Over the past week, I’ve been thrust into a media storm over a column I penned for the American University Eagle attacking our ever-broadening concepts of what constitutes rape. As has been pointed out countless times by now, it is a provocative argument — and one that hasn’t really been touched since Camille Paglia and Katie Roiphe were in the spotlight in the 90′s. But it’s proven that the uncomfortable questions that feminists thought were dead and buried actually still have life. Outside of the establishment’s bubble, personal responsibility still retains some of its popularity.
The outpouring of support that I have received from Middle America has been heartening and reassuring. The essence of my argument — don’t engage in volatile, risky situations unless you’re prepared to deal with the consequences of your actions — is a common sense, mainstream argument among everyday Americans. Indeed, the backlash seems mainly to be coming from pampered, upper class white people from the coasts who don’t want to admit that ours is a world filled with risk and imperfections. The media discourse surrounding this event has mainly revolved around the latter’s interpretation of the world. Is it any wonder that the mainstream media is losing the trust of Americans?
The ABC News coverage of my column, for instance, was nothing less than a hit piece. The original title of the article, penned by Susan Donaldson James, was “American University Erupts Over Date Rape: Girls Who Drink and Go to Frat Parties Deserve Date Rape, Says Student Newspaper Columnist.” Deserve. The same word was also included in the first paragraph, as well as a discourse-poisoning remark that this month is Sexual Abuse Awareness Month and a description of my piece as a “diatribe.” After an angry e-mail exchange with the reporter, she changed the two instances of ‘deserved’ to ‘invite’ and ‘responsible for’ — neither of which are particularly accurate descriptors of my point, either, but are certainly a step up from the outright libel of “deserving to be date-raped.”
The CBS News experience, which occurred 24 hours after the ABC piece hit the web, was designed to intimidate. The producer assigned to my story went out of her way to put me ill-at-ease, barking orders at me (“Come on — get in the car!”) and sarcastically snipping “I’ll bet your mom is going to enjoy this,” in the sort of tone that asked “Don’t you just hate women, you misogynist bastard?” (My mother, in fact, has been extremely supportive of me and is most responsible for my embrace of adult responsibility.) Originally, I was to appear live from the American University campus, but our reception — notoriously spotty — failed us and we hurried to the CBS bureau in a mad rush, racing up stairs and through the studio with two minutes until airtime. My throat was dry by the time I sat down in my seat, barely giving me time to get a cup of water.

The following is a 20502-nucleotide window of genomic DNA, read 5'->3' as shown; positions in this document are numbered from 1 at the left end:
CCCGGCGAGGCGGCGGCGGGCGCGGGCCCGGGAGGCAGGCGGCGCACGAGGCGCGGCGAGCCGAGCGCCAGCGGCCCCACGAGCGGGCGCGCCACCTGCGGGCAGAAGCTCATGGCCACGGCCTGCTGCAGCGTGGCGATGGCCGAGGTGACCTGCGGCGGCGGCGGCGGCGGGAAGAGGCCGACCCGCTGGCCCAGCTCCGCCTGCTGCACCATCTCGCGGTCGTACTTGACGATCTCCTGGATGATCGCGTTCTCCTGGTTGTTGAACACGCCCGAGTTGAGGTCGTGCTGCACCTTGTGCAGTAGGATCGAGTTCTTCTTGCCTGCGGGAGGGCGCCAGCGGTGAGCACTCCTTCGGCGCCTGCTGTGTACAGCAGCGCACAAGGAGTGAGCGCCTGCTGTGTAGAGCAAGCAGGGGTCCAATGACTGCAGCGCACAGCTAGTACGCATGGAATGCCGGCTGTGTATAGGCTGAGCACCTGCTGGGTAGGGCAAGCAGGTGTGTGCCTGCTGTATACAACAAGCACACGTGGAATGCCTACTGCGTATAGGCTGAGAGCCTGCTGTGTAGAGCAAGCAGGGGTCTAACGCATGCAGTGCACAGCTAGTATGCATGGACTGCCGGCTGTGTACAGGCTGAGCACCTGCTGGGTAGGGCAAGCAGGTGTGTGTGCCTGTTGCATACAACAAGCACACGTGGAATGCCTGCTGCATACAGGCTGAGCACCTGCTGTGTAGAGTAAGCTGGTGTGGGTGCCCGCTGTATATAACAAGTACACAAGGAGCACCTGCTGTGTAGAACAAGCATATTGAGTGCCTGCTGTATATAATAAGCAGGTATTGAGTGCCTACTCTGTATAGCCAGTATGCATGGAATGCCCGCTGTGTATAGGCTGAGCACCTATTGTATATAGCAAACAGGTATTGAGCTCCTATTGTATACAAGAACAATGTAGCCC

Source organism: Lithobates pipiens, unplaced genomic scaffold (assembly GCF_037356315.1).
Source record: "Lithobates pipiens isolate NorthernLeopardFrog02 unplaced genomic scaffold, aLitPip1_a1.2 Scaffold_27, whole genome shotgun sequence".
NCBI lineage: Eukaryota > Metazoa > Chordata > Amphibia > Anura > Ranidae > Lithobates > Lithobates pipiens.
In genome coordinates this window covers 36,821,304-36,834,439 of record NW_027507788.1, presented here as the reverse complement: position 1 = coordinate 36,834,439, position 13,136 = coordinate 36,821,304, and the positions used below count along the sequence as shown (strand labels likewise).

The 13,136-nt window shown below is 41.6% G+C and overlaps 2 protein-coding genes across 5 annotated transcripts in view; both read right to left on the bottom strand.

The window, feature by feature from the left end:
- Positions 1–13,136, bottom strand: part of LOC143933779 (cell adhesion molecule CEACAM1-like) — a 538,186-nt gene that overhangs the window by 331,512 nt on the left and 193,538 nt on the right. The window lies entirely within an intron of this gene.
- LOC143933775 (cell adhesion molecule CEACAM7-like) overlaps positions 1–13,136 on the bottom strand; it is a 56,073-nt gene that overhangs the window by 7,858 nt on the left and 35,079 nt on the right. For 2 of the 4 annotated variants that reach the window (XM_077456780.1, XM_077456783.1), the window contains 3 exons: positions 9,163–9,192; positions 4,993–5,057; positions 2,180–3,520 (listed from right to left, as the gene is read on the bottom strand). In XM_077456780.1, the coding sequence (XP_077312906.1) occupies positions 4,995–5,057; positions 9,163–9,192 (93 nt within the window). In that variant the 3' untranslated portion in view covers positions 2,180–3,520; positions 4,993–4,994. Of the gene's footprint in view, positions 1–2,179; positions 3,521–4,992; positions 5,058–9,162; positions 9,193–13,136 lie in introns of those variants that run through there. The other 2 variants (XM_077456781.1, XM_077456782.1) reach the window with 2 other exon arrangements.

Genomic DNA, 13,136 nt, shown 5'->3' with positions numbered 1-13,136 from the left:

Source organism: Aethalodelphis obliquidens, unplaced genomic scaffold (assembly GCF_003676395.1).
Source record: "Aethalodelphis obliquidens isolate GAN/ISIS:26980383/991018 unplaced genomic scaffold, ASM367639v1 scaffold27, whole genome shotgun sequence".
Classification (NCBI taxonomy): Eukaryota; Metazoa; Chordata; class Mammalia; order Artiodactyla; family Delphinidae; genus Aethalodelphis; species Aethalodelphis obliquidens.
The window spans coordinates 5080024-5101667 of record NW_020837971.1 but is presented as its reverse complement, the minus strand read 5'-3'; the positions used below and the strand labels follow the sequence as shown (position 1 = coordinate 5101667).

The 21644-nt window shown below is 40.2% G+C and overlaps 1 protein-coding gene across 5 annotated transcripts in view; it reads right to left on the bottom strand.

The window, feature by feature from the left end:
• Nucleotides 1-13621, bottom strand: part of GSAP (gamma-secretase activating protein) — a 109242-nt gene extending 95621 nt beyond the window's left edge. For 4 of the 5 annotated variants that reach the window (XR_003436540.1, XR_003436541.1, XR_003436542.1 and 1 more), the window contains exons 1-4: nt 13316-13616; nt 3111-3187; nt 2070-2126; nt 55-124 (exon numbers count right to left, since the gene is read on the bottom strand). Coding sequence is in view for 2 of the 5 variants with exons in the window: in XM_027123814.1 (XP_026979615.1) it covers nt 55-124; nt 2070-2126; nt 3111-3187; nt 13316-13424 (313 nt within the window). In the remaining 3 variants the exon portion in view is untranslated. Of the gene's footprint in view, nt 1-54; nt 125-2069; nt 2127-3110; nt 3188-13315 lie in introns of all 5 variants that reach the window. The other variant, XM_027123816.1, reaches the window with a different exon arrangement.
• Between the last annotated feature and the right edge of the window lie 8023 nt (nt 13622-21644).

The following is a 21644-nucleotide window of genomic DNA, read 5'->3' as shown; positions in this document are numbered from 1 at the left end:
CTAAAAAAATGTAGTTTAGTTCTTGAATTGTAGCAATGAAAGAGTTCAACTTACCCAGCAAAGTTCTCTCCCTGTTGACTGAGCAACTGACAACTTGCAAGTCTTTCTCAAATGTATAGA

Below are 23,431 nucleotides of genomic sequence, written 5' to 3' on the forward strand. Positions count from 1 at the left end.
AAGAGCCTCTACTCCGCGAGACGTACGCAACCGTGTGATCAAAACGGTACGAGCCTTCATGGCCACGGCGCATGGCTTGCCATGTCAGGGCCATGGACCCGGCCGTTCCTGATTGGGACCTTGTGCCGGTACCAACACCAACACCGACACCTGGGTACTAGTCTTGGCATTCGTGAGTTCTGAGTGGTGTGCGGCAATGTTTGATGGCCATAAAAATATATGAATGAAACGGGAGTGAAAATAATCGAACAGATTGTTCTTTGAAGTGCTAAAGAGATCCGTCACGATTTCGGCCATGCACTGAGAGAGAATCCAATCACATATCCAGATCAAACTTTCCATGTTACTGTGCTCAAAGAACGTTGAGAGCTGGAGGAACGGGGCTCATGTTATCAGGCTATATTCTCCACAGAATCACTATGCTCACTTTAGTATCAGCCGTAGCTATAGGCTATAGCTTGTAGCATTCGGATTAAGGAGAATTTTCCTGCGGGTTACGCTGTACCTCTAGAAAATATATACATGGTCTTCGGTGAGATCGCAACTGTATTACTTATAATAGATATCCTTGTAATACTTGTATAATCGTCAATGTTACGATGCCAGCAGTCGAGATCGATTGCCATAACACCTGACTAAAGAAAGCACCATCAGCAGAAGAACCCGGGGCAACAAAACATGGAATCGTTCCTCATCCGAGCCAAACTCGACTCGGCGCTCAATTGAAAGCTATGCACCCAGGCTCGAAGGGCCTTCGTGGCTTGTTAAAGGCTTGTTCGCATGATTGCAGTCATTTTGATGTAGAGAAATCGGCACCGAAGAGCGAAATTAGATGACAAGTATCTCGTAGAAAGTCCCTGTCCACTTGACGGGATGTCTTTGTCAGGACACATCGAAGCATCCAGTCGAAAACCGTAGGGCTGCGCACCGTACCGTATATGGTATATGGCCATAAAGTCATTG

If one has never appeared on national television, it’s difficult to imagine how strange the situation is: it’s designed to be intimidating. You don’t look at a screen and respond to your opponent: instead, you stare into a big black box that operates as the camera while listening to mid-quality audio coming from a microphone connected to your ear. It’s all very impersonal, and it almost seems surreal as it’s going on.
Maggie Rodriguez’ questions were somewhat patronizing, both of them asking me, in essence, if I “really believed it” or “wanted to take something back.” (I felt like Ann Coulter or something; another television interview ran the headline: “Did He Go Too Far?”) Colleagues have told me that they suspect that these interviews, in part, occurred because they expected me to issue mealy-mouthed apologies, giving the news organizations an opportunity to look like Good Guys who put the college douche in his place.
All of the television interviewers — all of whom have been hostile to or at least uncomfortable with my column — have conspicuously omitted the fact of my homosexuality. The lingering assumption that they want people to take away is that I’m a privileged frat boy trying to justify his bad behavior — and many comments on national websites prove as much. It’s maddeningly dumb that this should actually make a difference, of course, but with the narrative being as it is, it softens the blow of the argument. It truly seems that the media has so embraced the feminist date-rape propaganda that the only people who can even vaguely “get away” with telling straight men’s side of the narrative are women — such as Paglia and Roiphe — and gay men.
The radio format has given me insight as to why conservatives have fled to that venue, though: only when I appeared on the radio did I feel completely confident that I’d fully have a chance to flesh out my ideas, explain myself in context, and not have to worry about being subject to a hit piece. The mainstream media deals in soundbites; radio actually deals in discussion of the issues. I have appeared on radio shows all over the country now, and every one of the hosts, whether on my side or not, has given me a chance to engage in a vigorous debate.
Sometimes, we end up being surprised by the lessons that we learn from events. Entering the belly of the media beast has given me a new-found appreciation for Middle America’s ability to move beyond soundbites and embrace common-sense dialogue. That the media keeps spitting on their values is testament to the fact that it has willingly embraced suicide.
Watch: “Let’s Talk Live” (Thursday, April 1st)
Listen: “The Gil Gross Show” (Segment begins at 8:30)